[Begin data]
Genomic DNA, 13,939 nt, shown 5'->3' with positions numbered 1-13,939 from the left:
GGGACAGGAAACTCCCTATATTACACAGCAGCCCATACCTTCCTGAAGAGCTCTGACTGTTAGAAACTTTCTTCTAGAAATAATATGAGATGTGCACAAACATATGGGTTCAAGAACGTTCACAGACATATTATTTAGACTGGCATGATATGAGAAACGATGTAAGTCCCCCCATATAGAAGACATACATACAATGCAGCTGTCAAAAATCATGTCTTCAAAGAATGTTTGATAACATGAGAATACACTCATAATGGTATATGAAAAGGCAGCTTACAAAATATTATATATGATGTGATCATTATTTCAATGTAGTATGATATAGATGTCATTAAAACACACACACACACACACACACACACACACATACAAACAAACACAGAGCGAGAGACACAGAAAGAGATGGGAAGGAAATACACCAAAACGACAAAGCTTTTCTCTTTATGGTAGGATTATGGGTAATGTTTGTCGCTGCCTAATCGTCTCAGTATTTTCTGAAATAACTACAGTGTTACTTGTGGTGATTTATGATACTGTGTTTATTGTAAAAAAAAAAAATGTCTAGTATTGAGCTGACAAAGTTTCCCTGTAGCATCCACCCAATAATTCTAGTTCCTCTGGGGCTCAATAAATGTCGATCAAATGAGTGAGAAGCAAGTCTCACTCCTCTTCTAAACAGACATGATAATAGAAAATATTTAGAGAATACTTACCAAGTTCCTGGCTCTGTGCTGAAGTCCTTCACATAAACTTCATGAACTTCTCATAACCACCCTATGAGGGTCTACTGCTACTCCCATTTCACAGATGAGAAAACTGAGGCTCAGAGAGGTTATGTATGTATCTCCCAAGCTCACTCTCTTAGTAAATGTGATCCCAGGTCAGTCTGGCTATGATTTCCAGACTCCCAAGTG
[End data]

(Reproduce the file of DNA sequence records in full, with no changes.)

Genomic DNA, 13,939 nt, shown 5'->3' with positions numbered 1-13,939 from the left:
GGGACAGGAAACTCCCTATATTACACAGCAGCCCATACCTTCCTGAAGAGCTCTGACTGTTAGAAACTTTCTTCTAGAAATAATATGAGATGTGCACAAACATATGGGTTCAAGAACGTTCACAGACATATTATTTAGACTGGCATGATATGAGAAACGATGTAAGTCCCCCCATATAGAAGACATACATACAATGCAGCTGTCAAAAATCATGTCTTCAAAGAATGTTTGATAACATGAGAATACACTCATAATGGTATATGAAAAGGCAGCTTACAAAATATTATATATGATGTGATCATTATTTCAATGTAGTATGATATAGATGTCATTAAAACACACACACACACACACACACACACACACATACAAACAAACACAGAGCGAGAGACACAGAAAGAGATGGGAAGGAAATACACCAAAACGACAAAGCTTTTCTCTTTATGGTAGGATTATGGGTAATGTTTGTCGCTGCCTAATCGTCTCAGTATTTTCTGAAATAACTACAGTGTTACTTGTGGTGATTTATGATACTGTGTTTATTGTAAAAAAAAAAAATGTCTAGTATTGAGCTGACAAAGTTTCCCTGTAGCATCCACCCAATAATTCTAGTTCCTCTGGGGCTCAATAAATGTCGATCAAATGAGTGAGAAGCAAGTCTCACTCCTCTTCTAAACAGACATGATAATAGAAAATATTTAGAGAATACTTACCAAGTTCCTGGCTCTGTGCTGAAGTCCTTCACATAAACTTCATGAACTTCTCATAACCACCCTATGAGGGTCTACTGCTACTCCCATTTCACAGATGAGAAAACTGAGGCTCAGAGAGGTTATGTATGTATCTCCCAAGCTCACTCTCTTAGTAAATGTGATCCCAGGTCAGTCTGGCTATGATTTCCAGACTCCCAAGTG